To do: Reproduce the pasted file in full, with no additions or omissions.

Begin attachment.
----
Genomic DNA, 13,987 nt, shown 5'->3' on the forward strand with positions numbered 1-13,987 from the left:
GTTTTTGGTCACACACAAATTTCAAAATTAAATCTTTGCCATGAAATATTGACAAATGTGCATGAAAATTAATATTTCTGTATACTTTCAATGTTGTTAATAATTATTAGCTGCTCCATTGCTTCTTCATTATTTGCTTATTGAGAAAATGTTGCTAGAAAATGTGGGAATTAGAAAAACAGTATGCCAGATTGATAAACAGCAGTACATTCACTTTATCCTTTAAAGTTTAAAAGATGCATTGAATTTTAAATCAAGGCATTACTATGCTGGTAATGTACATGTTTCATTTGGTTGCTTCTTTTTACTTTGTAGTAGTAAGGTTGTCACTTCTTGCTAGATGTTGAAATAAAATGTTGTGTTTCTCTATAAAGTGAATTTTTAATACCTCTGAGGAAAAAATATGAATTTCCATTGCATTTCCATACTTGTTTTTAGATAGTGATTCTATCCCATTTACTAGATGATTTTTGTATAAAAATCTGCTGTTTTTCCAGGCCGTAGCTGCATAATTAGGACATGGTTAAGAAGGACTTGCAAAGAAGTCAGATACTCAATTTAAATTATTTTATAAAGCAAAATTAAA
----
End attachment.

Genomic DNA, 13,987 nt, shown 5'->3' on the forward strand with positions numbered 1-13,987 from the left:
GTTTTTGGTCACACACAAATTTCAAAATTAAATCTTTGCCATGAAATATTGACAAATGTGCATGAAAATTAATATTTCTGTATACTTTCAATGTTGTTAATAATTATTAGCTGCTCCATTGCTTCTTCATTATTTGCTTATTGAGAAAATGTTGCTAGAAAATGTGGGAATTAGAAAAACAGTATGCCAGATTGATAAACAGCAGTACATTCACTTTATCCTTTAAAGTTTAAAAGATGCATTGAATTTTAAATCAAGGCATTACTATGCTGGTAATGTACATGTTTCATTTGGTTGCTTCTTTTTACTTTGTAGTAGTAAGGTTGTCACTTCTTGCTAGATGTTGAAATAAAATGTTGTGTTTCTCTATAAAGTGAATTTTTAATACCTCTGAGGAAAAAATATGAATTTCCATTGCATTTCCATACTTGTTTTTAGATAGTGATTCTATCCCATTTACTAGATGATTTTTGTATAAAAATCTGCTGTTTTTCCAGGCCGTAGCTGCATAATTAGGACATGGTTAAGAAGGACTTGCAAAGAAGTCAGATACTCAATTTAAATTATTTTATAAAGCAAAATTAAA